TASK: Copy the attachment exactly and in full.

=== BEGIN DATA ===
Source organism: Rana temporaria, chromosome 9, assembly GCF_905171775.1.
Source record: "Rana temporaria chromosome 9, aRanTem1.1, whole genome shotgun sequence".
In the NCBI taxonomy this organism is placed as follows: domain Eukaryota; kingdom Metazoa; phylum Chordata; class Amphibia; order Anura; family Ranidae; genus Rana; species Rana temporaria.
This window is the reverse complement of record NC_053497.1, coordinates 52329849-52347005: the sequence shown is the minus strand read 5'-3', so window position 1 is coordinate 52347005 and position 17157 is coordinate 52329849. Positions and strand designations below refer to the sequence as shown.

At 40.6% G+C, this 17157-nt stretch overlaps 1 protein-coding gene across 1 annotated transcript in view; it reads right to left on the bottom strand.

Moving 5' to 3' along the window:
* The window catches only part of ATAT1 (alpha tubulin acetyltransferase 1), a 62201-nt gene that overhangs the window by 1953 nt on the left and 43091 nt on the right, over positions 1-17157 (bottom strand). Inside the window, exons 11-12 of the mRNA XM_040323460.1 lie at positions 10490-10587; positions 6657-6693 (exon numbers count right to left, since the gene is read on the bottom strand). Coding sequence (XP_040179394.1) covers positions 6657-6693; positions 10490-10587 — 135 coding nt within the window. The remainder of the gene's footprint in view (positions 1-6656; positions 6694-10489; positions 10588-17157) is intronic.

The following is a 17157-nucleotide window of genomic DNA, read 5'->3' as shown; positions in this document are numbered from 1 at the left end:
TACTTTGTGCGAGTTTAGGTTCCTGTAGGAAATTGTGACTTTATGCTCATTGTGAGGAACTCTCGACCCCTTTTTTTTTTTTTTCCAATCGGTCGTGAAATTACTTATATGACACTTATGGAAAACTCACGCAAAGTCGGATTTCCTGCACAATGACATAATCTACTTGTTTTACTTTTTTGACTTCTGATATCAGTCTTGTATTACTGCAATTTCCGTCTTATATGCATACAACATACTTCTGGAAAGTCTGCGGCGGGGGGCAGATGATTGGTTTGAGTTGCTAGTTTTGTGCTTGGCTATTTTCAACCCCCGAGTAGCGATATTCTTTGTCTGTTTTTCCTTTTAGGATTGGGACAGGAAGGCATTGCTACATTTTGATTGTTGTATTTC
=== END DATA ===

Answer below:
Source organism: Rana temporaria, chromosome 9, assembly GCF_905171775.1.
Source record: "Rana temporaria chromosome 9, aRanTem1.1, whole genome shotgun sequence".
In the NCBI taxonomy this organism is placed as follows: domain Eukaryota; kingdom Metazoa; phylum Chordata; class Amphibia; order Anura; family Ranidae; genus Rana; species Rana temporaria.
This window is the reverse complement of record NC_053497.1, coordinates 52329849-52347005: the sequence shown is the minus strand read 5'-3', so window position 1 is coordinate 52347005 and position 17157 is coordinate 52329849. Positions and strand designations below refer to the sequence as shown.

At 40.6% G+C, this 17157-nt stretch overlaps 1 protein-coding gene across 1 annotated transcript in view; it reads right to left on the bottom strand.

Moving 5' to 3' along the window:
* The window catches only part of ATAT1 (alpha tubulin acetyltransferase 1), a 62201-nt gene that overhangs the window by 1953 nt on the left and 43091 nt on the right, over positions 1-17157 (bottom strand). Inside the window, exons 11-12 of the mRNA XM_040323460.1 lie at positions 10490-10587; positions 6657-6693 (exon numbers count right to left, since the gene is read on the bottom strand). Coding sequence (XP_040179394.1) covers positions 6657-6693; positions 10490-10587 — 135 coding nt within the window. The remainder of the gene's footprint in view (positions 1-6656; positions 6694-10489; positions 10588-17157) is intronic.

The following is a 17157-nucleotide window of genomic DNA, read 5'->3' as shown; positions in this document are numbered from 1 at the left end:
TACTTTGTGCGAGTTTAGGTTCCTGTAGGAAATTGTGACTTTATGCTCATTGTGAGGAACTCTCGACCCCTTTTTTTTTTTTTTCCAATCGGTCGTGAAATTACTTATATGACACTTATGGAAAACTCACGCAAAGTCGGATTTCCTGCACAATGACATAATCTACTTGTTTTACTTTTTTGACTTCTGATATCAGTCTTGTATTACTGCAATTTCCGTCTTATATGCATACAACATACTTCTGGAAAGTCTGCGGCGGGGGGCAGATGATTGGTTTGAGTTGCTAGTTTTGTGCTTGGCTATTTTCAACCCCCGAGTAGCGATATTCTTTGTCTGTTTTTCCTTTTAGGATTGGGACAGGAAGGCATTGCTACATTTTGATTGTTGTATTTC